John and I loved to ruminate on Robert Sapolsky’s statement that we human be-ings (quote) “are living in bodies and thinking with brains that were designed to solve problems none of us has today.” In short, our contemporary species cannot escape the emotionally based beliefs in divine intervention and fears of annihilation that have occu-pied us like a virus for 1,300 generations.

So much of what we shared deepened on a trip John and I took to Peru in 2000. John was at his healthiest then, although when we arrived in Cusco, his altitude headache nearly took his head off. We taxied down 2000 feet, and he recovered. At Machu Picchu, we walked and talked our way around its ancient terror-filled heights. Often on the phone then, John integrated the thrill of travel with the equal thrill of business deals back home. He was consumed by the chance to make clever investments and a burgeoning livelihood. For a time, he did just that—to my astonishment.

John had a finely tuned bullshit detector: He was always ready to pounce on weak intellectual prey—dimwitted conservatives, moronic faith leaders, astrologers, the superstitious, the pious, and supply-side economists, the last, the worst of the lot into whom he shot his arrows of rebuke. But later in life he turned that detector off. As many of us did, I saw John at what must have been the worst decade of his life, his last.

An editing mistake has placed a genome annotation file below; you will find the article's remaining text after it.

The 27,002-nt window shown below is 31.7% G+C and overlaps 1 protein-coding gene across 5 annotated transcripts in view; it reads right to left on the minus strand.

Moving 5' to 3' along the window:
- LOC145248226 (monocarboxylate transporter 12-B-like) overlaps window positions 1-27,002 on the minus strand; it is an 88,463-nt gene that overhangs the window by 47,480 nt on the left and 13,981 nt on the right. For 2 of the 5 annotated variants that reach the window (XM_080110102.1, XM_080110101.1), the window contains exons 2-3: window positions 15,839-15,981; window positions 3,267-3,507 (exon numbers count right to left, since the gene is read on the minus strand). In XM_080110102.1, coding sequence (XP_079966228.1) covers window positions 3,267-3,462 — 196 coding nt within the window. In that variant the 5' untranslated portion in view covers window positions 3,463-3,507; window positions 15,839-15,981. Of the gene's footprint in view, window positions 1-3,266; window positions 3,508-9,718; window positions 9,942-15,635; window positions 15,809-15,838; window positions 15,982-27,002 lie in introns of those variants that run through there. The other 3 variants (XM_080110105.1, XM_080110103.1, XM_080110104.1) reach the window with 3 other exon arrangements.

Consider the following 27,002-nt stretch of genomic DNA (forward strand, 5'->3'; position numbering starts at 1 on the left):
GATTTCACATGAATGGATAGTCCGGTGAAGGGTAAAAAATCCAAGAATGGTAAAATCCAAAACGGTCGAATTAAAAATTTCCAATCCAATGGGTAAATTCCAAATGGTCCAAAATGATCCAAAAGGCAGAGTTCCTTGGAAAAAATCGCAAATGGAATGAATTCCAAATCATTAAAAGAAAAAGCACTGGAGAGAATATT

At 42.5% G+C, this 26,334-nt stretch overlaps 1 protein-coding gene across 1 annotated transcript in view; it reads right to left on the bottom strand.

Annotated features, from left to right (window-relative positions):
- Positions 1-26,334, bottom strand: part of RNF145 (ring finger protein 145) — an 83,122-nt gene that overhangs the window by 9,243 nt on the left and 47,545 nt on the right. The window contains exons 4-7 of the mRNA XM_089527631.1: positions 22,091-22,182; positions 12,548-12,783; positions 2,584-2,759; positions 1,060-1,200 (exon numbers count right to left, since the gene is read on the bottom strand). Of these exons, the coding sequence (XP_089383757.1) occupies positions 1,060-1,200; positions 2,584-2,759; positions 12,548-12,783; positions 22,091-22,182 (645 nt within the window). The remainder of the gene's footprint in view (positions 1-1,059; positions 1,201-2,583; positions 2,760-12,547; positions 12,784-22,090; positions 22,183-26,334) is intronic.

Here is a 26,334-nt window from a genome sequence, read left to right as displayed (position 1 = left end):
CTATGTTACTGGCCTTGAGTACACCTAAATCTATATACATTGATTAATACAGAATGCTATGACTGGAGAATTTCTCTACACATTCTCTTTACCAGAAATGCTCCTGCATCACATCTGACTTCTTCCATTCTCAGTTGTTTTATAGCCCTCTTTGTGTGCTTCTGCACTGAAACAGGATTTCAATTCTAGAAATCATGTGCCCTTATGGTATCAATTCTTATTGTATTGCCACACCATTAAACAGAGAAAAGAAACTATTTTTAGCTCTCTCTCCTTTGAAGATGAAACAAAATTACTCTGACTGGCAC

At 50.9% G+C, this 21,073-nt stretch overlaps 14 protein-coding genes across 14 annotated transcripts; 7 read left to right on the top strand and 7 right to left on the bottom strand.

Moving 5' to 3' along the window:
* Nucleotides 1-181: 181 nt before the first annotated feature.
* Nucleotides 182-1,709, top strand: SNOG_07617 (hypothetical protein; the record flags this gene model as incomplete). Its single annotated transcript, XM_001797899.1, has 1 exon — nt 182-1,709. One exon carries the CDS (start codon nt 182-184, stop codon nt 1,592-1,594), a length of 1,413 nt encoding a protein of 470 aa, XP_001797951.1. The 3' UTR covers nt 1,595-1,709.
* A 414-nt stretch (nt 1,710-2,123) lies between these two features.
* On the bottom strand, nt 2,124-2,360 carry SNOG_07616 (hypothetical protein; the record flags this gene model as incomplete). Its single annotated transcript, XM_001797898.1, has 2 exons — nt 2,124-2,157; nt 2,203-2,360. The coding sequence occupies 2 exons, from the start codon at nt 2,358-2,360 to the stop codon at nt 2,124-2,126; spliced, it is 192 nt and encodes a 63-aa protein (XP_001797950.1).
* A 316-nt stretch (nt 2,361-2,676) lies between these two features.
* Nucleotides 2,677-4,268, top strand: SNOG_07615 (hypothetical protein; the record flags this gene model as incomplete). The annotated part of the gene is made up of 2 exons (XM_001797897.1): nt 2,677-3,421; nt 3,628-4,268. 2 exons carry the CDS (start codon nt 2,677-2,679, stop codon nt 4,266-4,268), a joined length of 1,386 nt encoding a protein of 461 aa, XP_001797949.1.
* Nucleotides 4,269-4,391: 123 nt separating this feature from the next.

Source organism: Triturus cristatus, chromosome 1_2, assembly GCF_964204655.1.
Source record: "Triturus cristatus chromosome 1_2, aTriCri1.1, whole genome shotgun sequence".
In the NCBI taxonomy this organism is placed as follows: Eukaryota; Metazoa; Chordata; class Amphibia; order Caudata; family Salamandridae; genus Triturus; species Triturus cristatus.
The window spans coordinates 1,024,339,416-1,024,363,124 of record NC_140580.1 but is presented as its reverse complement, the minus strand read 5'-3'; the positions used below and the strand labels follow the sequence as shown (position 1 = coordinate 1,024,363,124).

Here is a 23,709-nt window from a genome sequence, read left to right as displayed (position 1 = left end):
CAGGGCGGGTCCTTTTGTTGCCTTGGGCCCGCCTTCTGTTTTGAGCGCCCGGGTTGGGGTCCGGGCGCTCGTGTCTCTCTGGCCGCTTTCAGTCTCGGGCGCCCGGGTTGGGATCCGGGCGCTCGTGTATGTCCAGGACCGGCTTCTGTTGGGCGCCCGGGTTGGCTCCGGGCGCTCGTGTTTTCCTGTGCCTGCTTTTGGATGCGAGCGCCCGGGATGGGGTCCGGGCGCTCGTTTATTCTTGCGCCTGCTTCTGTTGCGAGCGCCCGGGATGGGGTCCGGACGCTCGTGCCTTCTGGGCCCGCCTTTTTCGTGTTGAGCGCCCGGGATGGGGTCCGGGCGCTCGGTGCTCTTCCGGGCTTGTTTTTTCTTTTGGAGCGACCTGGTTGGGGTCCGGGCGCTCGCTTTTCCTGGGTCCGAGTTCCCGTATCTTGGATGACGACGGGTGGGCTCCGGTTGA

I was disheartened that he spent so much time in financial hell, which ruined friendships and destabilized his family, and only then, as a twisted reward, to be overrun by an onslaught of illnesses (bone cancer, failing kidneys, busted hips, skin sores, unhealed bruises, nightly bleeding, plus Kaiser as his “provider”)—a tornado of bodily abuse and an all-out assault on what dignity he had left.
Marc Lampe and I had every-other-month lunch-dates with John. The final one remains vivid. John drove himself. Getting out of the car, he was excited to see us. But he was beat, fatigued to the bone. Every ten steps, he stopped. He bent over. He caught his breath. And he seemed to will away the ache. I could almost hear his spirit launch a self-girding prayer: Get me through the next hour. Pure desire over dizzying exhaustion. I would slow my step beside him and ask if he could make it. He grunted in the affirmative. At such moments, I wished I could take on some of his burden, some of what was sapping him of the cellular facility to keep going. It feels now, as I miss him, that I also wonder who exactly this mercurial man was.